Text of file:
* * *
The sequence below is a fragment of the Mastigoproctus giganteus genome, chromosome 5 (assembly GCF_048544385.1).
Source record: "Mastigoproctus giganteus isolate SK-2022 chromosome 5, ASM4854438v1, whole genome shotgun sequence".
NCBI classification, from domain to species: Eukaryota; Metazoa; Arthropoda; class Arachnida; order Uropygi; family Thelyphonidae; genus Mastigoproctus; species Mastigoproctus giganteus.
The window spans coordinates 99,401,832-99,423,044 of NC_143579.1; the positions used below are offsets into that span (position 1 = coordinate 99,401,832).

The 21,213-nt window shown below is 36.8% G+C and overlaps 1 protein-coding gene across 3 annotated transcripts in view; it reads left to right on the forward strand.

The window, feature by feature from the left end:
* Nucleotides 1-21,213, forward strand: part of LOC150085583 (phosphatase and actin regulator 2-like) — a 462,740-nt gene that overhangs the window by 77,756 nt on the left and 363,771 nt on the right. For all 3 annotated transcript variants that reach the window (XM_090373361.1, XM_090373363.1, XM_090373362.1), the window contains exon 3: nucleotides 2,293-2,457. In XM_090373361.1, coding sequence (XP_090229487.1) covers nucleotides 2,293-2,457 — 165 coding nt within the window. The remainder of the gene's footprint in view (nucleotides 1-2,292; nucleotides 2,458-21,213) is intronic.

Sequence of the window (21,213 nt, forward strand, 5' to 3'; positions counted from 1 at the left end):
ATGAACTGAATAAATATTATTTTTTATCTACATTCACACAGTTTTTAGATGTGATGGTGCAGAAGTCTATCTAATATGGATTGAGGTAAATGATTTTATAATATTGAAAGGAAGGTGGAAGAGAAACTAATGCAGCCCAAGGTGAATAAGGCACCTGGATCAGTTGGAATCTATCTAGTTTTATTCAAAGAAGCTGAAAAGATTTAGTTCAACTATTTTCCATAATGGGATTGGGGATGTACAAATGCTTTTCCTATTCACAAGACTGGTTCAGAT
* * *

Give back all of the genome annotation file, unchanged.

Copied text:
The sequence below is a fragment of the Mastigoproctus giganteus genome, chromosome 5 (assembly GCF_048544385.1).
Source record: "Mastigoproctus giganteus isolate SK-2022 chromosome 5, ASM4854438v1, whole genome shotgun sequence".
NCBI classification, from domain to species: Eukaryota; Metazoa; Arthropoda; class Arachnida; order Uropygi; family Thelyphonidae; genus Mastigoproctus; species Mastigoproctus giganteus.
The window spans coordinates 99,401,832-99,423,044 of NC_143579.1; the positions used below are offsets into that span (position 1 = coordinate 99,401,832).

The 21,213-nt window shown below is 36.8% G+C and overlaps 1 protein-coding gene across 3 annotated transcripts in view; it reads left to right on the forward strand.

The window, feature by feature from the left end:
* Nucleotides 1-21,213, forward strand: part of LOC150085583 (phosphatase and actin regulator 2-like) — a 462,740-nt gene that overhangs the window by 77,756 nt on the left and 363,771 nt on the right. For all 3 annotated transcript variants that reach the window (XM_090373361.1, XM_090373363.1, XM_090373362.1), the window contains exon 3: nucleotides 2,293-2,457. In XM_090373361.1, coding sequence (XP_090229487.1) covers nucleotides 2,293-2,457 — 165 coding nt within the window. The remainder of the gene's footprint in view (nucleotides 1-2,292; nucleotides 2,458-21,213) is intronic.

Sequence of the window (21,213 nt, forward strand, 5' to 3'; positions counted from 1 at the left end):
ATGAACTGAATAAATATTATTTTTTATCTACATTCACACAGTTTTTAGATGTGATGGTGCAGAAGTCTATCTAATATGGATTGAGGTAAATGATTTTATAATATTGAAAGGAAGGTGGAAGAGAAACTAATGCAGCCCAAGGTGAATAAGGCACCTGGATCAGTTGGAATCTATCTAGTTTTATTCAAAGAAGCTGAAAAGATTTAGTTCAACTATTTTCCATAATGGGATTGGGGATGTACAAATGCTTTTCCTATTCACAAGACTGGTTCAGAT